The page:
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Entrepreneurs weigh in on the benefits of going green

By Daniel Kosir |

Green is in this season.

Green business has been getting a lot of media buzz, but the real question is what kind of return on investment (ROI) businesses can expect by going green.

Hundreds of people came out to explore this topic at Growing Green: Innovation Camp 2011, an event hosted by Enterprise Toronto.

The full day event featured presentations and workshops from a variety of sustainability experts, green entrepreneurs and government that all drove home the same point: being green can be beneficial for both innovation and your bottom line.

The question of the day: do consumers care about sustainability?

Going green means that business costs are often comparable to the premium end of a market, which concerns some business owners who worry about not being able to compete on price. 

These issues of profitability and marketability were among the most common concerns voiced by attendees of the conference.

So the real question is: are customers now willing to pay more for eco-friendly products and services?

A panel of environmentally-minded entrepreneurs seems to think so. They agreed that while the green lifestyle is still a niche, it is rapidly growing.

Rob Grand, CEO of Grassroots Environmental Products, which sells an extensive line of household products, says "the shift from niche to mainstream is evident in consumer product markets," such as retail and food. "There is a consumer demand for healthier, more natural products," he adds.

Cowbell Restaurant founder and co-owner Mark Cutrara also noted that consumers are now more likely to research the products they use on a day-to-day basis.

His restaurant serves up naturally raised organic meat that it buys locally and even butchers, smokes and cures on his premises. He has found a niche of customers who are looking for options like this and are willing to pay more for a healthier product.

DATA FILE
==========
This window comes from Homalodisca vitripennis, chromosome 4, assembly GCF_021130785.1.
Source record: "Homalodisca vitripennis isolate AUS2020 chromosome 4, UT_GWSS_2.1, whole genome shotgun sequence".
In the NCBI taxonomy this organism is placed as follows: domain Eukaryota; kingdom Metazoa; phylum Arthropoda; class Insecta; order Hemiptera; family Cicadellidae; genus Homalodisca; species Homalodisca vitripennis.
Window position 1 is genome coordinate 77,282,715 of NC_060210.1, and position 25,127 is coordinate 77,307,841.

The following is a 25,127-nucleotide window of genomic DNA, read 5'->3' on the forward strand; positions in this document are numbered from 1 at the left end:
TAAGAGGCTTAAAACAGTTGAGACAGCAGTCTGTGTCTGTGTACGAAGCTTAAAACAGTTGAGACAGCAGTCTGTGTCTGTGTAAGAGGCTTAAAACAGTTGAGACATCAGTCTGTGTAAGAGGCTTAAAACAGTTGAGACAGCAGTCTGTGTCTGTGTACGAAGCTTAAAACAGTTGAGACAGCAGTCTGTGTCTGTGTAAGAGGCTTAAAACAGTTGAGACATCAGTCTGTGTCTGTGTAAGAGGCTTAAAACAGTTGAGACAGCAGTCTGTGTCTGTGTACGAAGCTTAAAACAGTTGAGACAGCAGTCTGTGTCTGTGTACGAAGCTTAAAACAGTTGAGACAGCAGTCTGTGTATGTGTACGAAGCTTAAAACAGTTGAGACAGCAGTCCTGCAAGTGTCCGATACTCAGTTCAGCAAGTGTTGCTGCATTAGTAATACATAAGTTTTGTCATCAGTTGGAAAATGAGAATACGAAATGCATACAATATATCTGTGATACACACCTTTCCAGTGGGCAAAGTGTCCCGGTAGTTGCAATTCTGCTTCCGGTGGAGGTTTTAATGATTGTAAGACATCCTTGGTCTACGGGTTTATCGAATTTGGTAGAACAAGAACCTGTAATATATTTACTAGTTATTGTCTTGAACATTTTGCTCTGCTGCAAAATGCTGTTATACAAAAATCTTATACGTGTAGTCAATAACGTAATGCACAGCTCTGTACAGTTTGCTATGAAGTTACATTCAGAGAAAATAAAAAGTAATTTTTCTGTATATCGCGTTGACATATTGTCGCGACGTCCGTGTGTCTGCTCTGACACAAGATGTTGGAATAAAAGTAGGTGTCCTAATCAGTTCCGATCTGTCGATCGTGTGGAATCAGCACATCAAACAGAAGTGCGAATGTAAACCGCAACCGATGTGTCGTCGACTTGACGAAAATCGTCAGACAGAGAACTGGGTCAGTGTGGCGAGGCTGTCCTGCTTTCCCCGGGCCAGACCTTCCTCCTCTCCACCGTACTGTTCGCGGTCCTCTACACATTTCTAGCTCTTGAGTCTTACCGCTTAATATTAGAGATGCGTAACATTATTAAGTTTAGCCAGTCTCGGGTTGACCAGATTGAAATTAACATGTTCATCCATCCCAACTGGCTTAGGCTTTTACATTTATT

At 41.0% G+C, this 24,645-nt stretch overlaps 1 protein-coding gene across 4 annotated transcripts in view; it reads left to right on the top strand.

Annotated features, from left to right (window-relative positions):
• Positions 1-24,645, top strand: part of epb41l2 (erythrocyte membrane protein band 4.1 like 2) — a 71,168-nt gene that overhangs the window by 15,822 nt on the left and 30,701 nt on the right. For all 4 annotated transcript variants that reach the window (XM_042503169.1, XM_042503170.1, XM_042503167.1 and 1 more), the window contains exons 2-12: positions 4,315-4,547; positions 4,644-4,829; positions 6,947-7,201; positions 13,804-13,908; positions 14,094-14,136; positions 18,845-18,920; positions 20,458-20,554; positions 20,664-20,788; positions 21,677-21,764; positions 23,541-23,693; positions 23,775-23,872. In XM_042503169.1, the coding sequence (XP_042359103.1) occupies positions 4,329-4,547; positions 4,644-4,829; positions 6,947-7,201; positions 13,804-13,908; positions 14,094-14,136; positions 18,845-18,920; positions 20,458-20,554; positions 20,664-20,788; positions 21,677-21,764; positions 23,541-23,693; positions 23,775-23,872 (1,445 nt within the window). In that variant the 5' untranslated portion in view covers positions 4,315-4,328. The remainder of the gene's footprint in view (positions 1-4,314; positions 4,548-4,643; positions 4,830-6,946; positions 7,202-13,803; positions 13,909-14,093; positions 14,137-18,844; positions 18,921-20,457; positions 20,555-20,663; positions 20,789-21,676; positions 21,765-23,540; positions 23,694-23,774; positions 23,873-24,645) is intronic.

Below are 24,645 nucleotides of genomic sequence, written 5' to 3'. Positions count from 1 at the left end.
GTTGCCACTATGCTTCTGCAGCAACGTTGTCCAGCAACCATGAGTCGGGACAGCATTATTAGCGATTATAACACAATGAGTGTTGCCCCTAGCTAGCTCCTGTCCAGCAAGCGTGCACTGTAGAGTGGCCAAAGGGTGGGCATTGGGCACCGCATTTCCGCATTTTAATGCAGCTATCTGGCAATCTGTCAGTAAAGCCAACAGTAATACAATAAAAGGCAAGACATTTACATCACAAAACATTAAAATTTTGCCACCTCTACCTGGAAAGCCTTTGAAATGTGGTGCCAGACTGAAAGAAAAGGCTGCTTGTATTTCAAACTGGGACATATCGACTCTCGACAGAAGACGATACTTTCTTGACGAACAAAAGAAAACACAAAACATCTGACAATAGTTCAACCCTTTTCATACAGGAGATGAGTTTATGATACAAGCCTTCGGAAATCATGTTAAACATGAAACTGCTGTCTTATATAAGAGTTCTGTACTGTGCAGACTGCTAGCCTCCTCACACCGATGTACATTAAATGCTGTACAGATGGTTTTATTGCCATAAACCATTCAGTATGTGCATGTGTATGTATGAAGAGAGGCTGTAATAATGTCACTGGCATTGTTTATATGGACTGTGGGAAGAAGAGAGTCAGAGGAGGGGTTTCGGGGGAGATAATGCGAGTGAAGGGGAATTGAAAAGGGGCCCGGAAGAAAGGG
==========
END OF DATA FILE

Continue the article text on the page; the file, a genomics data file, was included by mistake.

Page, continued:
"People are starting to be active and are buying these products," says Cutrara.

Going green as a cost savings option in business

There are several ways to go green within your business operations. This is certainly ethical, but can it be cost-effective?

Rob Grand believes so. "Being green is all about being efficient. Energy and water conservation, it saves's just smart business."

For small businesses, there may be incentives that can help.

Joyce McLean, Director of Strategic Issues at Toronto Hydro, told the audience that there are a number of programs offered by the organization that provide incentives for small businesses to go green.

The Small Business Lighting Program, for example, provides qualifying businesses with up to $1000 worth in free energy efficient lighting and equipment upgrades.

On top of such programs, measures such as retrofitting your office can lessen the amount of energy consumed, subsequently saving costs on electricity, heating and cooling, and other utilities in the long run.

At the end of the day, going green certainly seems to be worth investigating. Many small business support centres are starting to hold conferences like Growing Green: Innovation Camp 2011. There are also online resources that can help, like the Green Economy Centre website, which lists hundreds of green funding programs as well as information on going green.

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